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Selenium

Updated: Apr 6




Just finished my dissertation! Selenium biofortification is a topic I became immensely passionate about once I realised how many people around the world are unknowingly depriving themselves of such an important nutrient. In the UK we're lucky enough to have unlimited access to food supplements, and yet there are still plenty of people who are below the recommended daily allowance in a whole range of important nutrients. Selenium biofortification looks to help bridge the gap in 'hidden hunger', by fortifying crops with Selenium. It also has a range of interesting affects on plants for horticultural application.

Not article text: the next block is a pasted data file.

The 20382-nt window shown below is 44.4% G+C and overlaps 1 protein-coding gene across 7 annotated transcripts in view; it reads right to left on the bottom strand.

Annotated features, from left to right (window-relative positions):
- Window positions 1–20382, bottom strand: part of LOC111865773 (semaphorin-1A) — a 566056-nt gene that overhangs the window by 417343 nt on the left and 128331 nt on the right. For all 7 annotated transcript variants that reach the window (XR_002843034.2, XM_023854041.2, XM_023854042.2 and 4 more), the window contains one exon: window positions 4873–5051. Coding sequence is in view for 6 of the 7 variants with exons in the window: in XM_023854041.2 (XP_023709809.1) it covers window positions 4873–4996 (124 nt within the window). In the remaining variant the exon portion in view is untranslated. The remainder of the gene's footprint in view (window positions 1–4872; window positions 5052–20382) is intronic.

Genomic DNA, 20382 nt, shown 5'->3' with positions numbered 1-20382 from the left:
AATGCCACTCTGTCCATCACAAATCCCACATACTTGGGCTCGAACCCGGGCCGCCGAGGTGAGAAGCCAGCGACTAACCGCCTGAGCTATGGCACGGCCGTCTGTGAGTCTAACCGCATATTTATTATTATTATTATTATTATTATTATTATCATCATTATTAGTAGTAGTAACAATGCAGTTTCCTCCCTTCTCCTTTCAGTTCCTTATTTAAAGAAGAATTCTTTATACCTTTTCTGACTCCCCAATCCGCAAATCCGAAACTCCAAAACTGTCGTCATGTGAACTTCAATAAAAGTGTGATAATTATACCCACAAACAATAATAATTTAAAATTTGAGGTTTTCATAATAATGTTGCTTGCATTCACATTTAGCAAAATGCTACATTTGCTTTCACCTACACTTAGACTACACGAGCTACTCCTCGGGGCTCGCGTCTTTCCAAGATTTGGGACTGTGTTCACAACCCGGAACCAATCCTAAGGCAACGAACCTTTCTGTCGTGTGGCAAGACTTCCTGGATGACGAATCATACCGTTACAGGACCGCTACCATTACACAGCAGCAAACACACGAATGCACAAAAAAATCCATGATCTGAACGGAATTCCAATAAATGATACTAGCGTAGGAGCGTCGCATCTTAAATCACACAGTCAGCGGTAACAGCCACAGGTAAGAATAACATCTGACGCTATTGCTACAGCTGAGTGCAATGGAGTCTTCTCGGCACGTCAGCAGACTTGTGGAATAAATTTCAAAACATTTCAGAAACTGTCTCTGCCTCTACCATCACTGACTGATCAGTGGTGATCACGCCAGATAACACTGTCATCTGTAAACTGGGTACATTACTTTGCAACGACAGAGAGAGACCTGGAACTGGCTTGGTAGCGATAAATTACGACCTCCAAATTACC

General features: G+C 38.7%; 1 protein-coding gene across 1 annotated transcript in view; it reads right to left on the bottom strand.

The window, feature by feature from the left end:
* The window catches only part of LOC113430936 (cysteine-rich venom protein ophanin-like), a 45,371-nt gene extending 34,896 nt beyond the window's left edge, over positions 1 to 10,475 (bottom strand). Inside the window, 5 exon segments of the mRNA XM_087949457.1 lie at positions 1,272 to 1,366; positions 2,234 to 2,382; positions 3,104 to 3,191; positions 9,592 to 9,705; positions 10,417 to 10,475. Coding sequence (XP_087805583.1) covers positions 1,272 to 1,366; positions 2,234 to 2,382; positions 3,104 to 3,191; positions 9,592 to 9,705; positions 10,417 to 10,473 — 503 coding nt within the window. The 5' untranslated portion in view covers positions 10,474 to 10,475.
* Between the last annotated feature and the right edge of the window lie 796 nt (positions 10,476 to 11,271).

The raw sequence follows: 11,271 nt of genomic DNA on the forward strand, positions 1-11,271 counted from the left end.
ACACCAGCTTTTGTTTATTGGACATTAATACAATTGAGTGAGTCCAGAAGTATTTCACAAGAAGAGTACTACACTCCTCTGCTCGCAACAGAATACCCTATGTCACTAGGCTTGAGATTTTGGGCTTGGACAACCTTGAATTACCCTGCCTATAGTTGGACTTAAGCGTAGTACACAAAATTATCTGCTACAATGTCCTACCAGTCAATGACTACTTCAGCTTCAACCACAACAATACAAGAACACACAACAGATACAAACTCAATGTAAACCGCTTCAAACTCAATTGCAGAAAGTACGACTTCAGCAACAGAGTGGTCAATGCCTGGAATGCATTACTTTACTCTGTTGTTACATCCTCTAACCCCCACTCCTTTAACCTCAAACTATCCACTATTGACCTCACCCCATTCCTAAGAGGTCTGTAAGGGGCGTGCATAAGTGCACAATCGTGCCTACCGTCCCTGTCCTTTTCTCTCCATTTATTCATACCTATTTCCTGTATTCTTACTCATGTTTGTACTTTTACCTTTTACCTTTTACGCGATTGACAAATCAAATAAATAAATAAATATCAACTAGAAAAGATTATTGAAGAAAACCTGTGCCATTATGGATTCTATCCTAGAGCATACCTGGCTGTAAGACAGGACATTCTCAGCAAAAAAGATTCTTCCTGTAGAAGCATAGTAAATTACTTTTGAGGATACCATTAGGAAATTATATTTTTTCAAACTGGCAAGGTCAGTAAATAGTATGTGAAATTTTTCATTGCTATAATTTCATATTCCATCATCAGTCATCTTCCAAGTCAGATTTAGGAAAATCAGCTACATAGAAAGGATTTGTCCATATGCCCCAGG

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Selenium (Se) is a natural metalloid element available throughout the earth’s crust. It is an essential nutrient to mammals and animals and is primarily nutritionally attained through eating plants which accumulate it. Some plants can accumulate more Se than other plants, and high concentrations of Se can be toxic to all organisms. Throughout the world, soils are becoming Se deficient and this is resulting in nutritional Se deficiency which causes a wide range of serious illnesses. To counteract Se deficiency, biofortification has become a necessity in some countries. This has been shown to have a range of other benefits outside of the nutritional spectrum, providing abiotic stress tolerance to plants as well as natural defence against herbivory. Se biofortification could therefore play a role in combating abiotic stresses associated with climate change, as well as resistance to pests, whilst nutritionally fortifying crops.


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